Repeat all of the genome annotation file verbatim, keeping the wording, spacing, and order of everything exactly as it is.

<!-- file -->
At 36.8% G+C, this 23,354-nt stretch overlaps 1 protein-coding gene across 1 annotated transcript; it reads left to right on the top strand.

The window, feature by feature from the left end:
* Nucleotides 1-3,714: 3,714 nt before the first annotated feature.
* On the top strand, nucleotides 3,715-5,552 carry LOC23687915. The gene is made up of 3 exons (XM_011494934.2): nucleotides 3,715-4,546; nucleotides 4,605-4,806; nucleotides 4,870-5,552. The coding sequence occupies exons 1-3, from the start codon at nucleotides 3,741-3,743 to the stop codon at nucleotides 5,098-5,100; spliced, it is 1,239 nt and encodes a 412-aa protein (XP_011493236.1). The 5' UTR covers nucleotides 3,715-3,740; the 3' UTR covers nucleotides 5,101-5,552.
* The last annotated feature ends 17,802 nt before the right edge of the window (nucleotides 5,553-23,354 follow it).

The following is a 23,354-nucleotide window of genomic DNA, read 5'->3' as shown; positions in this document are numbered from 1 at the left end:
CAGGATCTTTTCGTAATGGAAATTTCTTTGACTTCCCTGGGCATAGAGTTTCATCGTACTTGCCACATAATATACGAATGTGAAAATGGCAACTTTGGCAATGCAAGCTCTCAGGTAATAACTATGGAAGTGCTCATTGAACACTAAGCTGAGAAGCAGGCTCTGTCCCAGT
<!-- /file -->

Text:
At 36.8% G+C, this 23,354-nt stretch overlaps 1 protein-coding gene across 1 annotated transcript; it reads left to right on the top strand.

The window, feature by feature from the left end:
* Nucleotides 1-3,714: 3,714 nt before the first annotated feature.
* On the top strand, nucleotides 3,715-5,552 carry LOC23687915. The gene is made up of 3 exons (XM_011494934.2): nucleotides 3,715-4,546; nucleotides 4,605-4,806; nucleotides 4,870-5,552. The coding sequence occupies exons 1-3, from the start codon at nucleotides 3,741-3,743 to the stop codon at nucleotides 5,098-5,100; spliced, it is 1,239 nt and encodes a 412-aa protein (XP_011493236.1). The 5' UTR covers nucleotides 3,715-3,740; the 3' UTR covers nucleotides 5,101-5,552.
* The last annotated feature ends 17,802 nt before the right edge of the window (nucleotides 5,553-23,354 follow it).

The following is a 23,354-nucleotide window of genomic DNA, read 5'->3' as shown; positions in this document are numbered from 1 at the left end:
CAGGATCTTTTCGTAATGGAAATTTCTTTGACTTCCCTGGGCATAGAGTTTCATCGTACTTGCCACATAATATACGAATGTGAAAATGGCAACTTTGGCAATGCAAGCTCTCAGGTAATAACTATGGAAGTGCTCATTGAACACTAAGCTGAGAAGCAGGCTCTGTCCCAGT